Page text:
7 Myths About Your Brain

SubliminaMYTH #6: Subliminal messages work on your brain without you knowing it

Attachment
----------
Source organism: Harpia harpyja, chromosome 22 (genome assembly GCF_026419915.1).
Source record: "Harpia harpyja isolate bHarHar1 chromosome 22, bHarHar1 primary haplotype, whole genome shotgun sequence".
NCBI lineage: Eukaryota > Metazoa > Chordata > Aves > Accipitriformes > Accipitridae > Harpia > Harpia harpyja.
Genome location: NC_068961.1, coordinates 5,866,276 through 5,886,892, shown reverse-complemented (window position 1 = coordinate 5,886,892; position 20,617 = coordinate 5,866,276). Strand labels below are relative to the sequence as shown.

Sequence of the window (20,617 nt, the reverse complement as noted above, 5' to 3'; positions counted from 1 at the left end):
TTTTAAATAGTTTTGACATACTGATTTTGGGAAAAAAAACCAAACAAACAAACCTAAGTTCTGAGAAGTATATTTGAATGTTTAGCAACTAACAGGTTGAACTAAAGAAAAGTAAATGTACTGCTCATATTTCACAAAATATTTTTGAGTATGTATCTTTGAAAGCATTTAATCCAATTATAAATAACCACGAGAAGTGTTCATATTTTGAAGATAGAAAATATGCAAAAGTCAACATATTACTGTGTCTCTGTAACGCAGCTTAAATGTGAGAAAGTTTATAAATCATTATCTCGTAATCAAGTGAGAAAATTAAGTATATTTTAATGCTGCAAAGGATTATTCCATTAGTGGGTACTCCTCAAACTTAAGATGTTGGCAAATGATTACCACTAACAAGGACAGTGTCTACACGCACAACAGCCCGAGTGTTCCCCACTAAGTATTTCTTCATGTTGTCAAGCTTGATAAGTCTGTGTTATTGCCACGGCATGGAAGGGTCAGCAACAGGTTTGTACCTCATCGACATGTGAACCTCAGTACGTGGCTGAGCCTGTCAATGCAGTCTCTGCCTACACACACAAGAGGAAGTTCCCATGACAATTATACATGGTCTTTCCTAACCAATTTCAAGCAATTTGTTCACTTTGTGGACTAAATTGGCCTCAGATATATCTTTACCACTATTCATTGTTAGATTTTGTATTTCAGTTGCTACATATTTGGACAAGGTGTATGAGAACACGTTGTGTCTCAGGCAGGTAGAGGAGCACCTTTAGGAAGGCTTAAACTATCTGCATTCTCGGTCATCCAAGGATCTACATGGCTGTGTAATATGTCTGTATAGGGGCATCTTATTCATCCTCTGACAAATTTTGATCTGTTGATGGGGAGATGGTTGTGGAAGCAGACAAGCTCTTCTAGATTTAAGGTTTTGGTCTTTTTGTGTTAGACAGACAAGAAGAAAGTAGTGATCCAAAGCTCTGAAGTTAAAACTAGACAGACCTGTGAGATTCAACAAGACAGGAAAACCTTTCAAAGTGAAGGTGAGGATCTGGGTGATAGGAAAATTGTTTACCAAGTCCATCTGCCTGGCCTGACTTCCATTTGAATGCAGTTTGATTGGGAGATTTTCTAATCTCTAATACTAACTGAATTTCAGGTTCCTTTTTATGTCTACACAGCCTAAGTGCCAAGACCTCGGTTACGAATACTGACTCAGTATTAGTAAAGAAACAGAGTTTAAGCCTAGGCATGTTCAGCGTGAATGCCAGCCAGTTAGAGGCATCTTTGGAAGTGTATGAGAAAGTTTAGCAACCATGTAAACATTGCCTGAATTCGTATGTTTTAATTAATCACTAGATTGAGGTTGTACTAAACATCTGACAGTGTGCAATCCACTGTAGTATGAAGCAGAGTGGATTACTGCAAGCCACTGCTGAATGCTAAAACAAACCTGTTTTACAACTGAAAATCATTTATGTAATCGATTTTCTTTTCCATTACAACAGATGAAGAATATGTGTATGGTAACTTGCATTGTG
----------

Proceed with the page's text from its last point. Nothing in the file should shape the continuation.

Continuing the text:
In 1957, market researcher James Vicary inserted messages urging moviegoers to purchase soda and popcorn into showings of a film in New Jersey. Even though the messages appeared for no longer than 1/300 of a second, Vicary reported that Coca-Cola and popcorn sales increased to the tune of 18 percent and 57 percent, respectively. The problem? Years later, Vicary admitted that he lied. Subsequent studies, including one based on the 1990 Judas Priest trial, in which the suicides of two teenagers were blamed on subliminal messages in the band’s lyrics, all concluded that no scientific evidence existed to support subliminal messages influence behavior.